It’s not easy to be a parent on Riverdale. It’s also not easy to be a good parent on Riverdale, or a good person if you’re an adult who grew up in that messed up town.
But somehow, Fred Andrews managed to be a genuinely good guy and a great parent against all odds, and the loss of Luke Perry, who died on Monday at age 52, means we’re also losing one of the best dads not just on Riverdale, but on TV in general.
Fred’s first scenes with Archie (KJ Apa) in the Riverdale pilot, back when Archie’s concern was music vs. football vs. business school, showed just what kind of a beautiful father-son relationship we were in for.
First, Fred asked if Archie would be stopping by the construction site later so he could get started working in the office, and Archie told him he had football tryouts. Fred was OK with that, if a little disappointed, but wished him luck.
Later, Fred, with a beer in hand, found Archie on the porch playing the guitar. He’d just gotten a call from Archie’s football coach, who claimed Archie had told him he couldn’t play football because his dad was making him work for him, which was weird because Fred had heard the opposite earlier that day.
“My first question is who are you lying to, me or your coach?” he said calmly.
Archie admitted he wanted to write music and that, no disrespect, but it wasn’t his dream to come back to Riverdale and work for his dad’s company. Archie couldn’t explain what had changed, and Fred was visibly hurt—not by the fact that his son didn’t want to work construction, but by the fact that he couldn’t tell him why.
“That’s it? We don’t talk anymore? I would never force you to play football. I don’t care if you play football, and you don’t have to work with me or for me ever again, but some advice, man to man. These decisions that you’re making now, son, they have consequences. They go on to form who you are and who you’ll become. Whatever you decide, be confident enough in it that you don’t have to lie.”
That little speech was an immediate sign that Fred Andrews wasn’t a dad we were going to have to worry about, and no matter what Archie got up to—which turned out to be a lot more than just lying about football or construction work—his dad would likely always be there.
And Fred has been there, even through a very brief affair with Hermione (Marisol Nichols), and his run for mayor and his grappling with his own involvement in Gryphons and Gargoyles as a teen, and it was Fred getting shot by the Black Hood back at the end of season one that first propelled Archie into darkness as he fought to protect his family.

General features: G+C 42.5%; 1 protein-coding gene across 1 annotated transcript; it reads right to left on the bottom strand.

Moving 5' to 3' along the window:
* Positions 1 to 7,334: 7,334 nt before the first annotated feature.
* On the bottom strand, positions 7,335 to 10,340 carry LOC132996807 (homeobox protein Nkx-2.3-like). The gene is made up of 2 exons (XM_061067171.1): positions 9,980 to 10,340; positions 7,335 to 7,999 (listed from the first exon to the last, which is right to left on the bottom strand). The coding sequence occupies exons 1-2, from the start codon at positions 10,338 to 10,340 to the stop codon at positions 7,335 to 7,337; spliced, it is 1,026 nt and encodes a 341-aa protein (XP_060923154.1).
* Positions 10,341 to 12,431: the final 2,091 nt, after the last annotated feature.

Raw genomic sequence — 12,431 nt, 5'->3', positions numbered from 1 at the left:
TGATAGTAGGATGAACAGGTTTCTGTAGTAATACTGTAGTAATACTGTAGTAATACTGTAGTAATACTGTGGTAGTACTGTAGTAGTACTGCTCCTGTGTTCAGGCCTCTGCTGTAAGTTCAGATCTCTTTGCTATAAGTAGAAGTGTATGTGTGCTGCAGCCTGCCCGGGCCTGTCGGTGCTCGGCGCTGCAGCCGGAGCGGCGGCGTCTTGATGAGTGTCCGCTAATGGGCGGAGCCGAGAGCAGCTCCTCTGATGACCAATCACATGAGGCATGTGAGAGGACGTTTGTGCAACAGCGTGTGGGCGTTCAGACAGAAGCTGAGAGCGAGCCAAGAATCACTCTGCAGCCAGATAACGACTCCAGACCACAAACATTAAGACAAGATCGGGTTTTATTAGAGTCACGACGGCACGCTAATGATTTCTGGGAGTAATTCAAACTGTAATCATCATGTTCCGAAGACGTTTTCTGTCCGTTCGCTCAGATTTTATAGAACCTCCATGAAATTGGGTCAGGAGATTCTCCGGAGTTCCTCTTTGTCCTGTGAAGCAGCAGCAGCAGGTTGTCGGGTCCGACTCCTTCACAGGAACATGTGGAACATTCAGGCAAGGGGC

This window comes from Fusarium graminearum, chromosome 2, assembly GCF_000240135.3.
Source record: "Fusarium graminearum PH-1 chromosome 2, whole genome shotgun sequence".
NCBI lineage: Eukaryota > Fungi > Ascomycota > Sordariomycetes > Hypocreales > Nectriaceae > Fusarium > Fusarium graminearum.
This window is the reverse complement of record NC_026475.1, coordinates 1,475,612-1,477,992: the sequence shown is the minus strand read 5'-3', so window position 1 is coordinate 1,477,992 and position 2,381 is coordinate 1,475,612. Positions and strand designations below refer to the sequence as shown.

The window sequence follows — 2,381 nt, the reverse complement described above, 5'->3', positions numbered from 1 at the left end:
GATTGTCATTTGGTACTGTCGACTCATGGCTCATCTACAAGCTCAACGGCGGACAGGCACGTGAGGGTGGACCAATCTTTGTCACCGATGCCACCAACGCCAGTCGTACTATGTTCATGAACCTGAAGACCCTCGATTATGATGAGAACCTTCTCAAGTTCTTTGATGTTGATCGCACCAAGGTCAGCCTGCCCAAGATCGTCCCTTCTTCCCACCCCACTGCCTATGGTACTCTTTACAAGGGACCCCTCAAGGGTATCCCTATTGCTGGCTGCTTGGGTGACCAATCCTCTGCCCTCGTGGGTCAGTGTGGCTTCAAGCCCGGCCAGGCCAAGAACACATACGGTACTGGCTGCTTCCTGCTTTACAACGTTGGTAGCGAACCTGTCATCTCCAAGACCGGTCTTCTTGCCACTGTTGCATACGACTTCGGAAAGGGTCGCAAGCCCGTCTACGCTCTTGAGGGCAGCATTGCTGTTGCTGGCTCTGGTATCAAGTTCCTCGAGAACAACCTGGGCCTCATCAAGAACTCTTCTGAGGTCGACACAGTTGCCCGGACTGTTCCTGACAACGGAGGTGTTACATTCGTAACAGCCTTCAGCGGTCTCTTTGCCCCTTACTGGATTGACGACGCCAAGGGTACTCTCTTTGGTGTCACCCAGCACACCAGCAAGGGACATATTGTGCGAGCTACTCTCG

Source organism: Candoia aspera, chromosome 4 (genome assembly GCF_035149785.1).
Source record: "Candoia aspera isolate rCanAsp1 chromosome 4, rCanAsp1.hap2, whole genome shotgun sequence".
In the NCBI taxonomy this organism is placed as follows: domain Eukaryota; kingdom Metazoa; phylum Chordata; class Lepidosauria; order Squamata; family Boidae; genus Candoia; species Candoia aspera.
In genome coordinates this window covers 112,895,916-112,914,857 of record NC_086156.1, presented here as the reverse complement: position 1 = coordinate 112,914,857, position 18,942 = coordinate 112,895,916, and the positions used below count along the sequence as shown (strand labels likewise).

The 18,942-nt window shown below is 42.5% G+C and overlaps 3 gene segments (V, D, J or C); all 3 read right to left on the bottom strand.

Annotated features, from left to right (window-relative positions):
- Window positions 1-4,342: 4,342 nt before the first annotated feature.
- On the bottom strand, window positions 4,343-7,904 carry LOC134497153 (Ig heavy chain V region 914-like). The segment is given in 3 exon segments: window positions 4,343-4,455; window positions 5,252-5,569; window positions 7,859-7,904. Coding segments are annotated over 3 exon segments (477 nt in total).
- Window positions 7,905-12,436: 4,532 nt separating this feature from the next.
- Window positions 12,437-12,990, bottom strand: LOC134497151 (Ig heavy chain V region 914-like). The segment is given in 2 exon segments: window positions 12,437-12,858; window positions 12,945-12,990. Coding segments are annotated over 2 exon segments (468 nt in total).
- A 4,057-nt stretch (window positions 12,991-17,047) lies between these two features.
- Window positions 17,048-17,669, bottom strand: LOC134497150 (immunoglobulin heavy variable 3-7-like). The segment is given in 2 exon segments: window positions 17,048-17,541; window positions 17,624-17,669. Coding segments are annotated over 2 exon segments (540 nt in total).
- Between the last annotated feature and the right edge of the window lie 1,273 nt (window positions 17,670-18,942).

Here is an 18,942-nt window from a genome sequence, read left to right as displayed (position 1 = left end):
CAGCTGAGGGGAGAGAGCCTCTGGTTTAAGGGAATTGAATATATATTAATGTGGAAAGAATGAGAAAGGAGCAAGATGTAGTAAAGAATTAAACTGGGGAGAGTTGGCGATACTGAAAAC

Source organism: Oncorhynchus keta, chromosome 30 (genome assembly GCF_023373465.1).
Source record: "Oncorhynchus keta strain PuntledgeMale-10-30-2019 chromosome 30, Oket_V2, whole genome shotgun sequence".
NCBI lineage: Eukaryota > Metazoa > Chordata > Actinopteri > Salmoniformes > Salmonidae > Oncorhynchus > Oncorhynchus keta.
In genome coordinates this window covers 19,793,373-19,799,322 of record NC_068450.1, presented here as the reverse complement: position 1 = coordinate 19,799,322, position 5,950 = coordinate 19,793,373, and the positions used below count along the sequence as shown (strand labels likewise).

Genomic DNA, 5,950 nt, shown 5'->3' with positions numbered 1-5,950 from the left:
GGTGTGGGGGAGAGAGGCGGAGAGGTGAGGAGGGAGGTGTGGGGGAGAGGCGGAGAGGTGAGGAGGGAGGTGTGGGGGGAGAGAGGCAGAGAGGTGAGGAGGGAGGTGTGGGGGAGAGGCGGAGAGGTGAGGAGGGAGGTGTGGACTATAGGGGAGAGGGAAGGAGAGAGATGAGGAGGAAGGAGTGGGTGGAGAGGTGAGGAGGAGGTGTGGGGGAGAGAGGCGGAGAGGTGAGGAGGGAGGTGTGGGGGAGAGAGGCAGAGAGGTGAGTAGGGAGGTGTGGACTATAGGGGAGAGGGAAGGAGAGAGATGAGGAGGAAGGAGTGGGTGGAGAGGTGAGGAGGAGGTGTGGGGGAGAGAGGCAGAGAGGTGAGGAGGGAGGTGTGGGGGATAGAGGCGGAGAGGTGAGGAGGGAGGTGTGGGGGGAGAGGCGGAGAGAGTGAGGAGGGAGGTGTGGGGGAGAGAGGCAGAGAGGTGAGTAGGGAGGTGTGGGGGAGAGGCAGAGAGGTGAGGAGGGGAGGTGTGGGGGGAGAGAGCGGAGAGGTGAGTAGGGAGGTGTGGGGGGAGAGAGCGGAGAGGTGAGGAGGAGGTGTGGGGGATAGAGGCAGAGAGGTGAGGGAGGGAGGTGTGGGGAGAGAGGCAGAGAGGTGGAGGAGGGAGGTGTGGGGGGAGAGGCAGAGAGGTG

While Fred was in and out of consciousness in the season two premiere, he had some beautiful dreams where he watched his son and his friends graduate, and Archie taking over his company, and Archie getting married to Veronica in a beautiful outdoor ceremony that suddenly got interrupted by the Black Hood, aiming right for Archie. It was his attempt to save Archie and the realization that his kid needed protecting that woke Fred up.
Fred stood by Archie even when he was seduced by a predatory music teacher and manipulated by mobster Hiram Lodge, and even when Archie wavered on who to support in the run for mayor—his dad, or his girlfriend’s mom. He always believed whatever Archie told him, and was ready to show up for any fight he needed to show up to.
When he realized the fight against Hiram Lodge had become too impossible for Archie to keep fighting, Fred helped him get out of town, imagining a life of living off the land together but knowing that won’t work, so he sent his son to Canada with all the help he could give him.
Sure, helping Archie run away from a mobster is a far cry from being supportive of his son’s dreams and the more we describe the various things that have happened to Fred and Archie the more ridiculous this tribute gets, so we’ll just say this: a kid who gets into as much trouble as Archie does could not have dreamed of a better support system.
In a town full of rich mob boss fathers and high strung type-A mothers and reformed but questionable gang leader dads, Fred could very easily have been written as a small-town jerk who didn’t ever understand what his kid was going through, but if he had, he probably would not have been played by Luke Perry, and we wouldn’t love him nearly as much as we do.
Riverdale airs Wednesdays at 8 p.m. on The CW.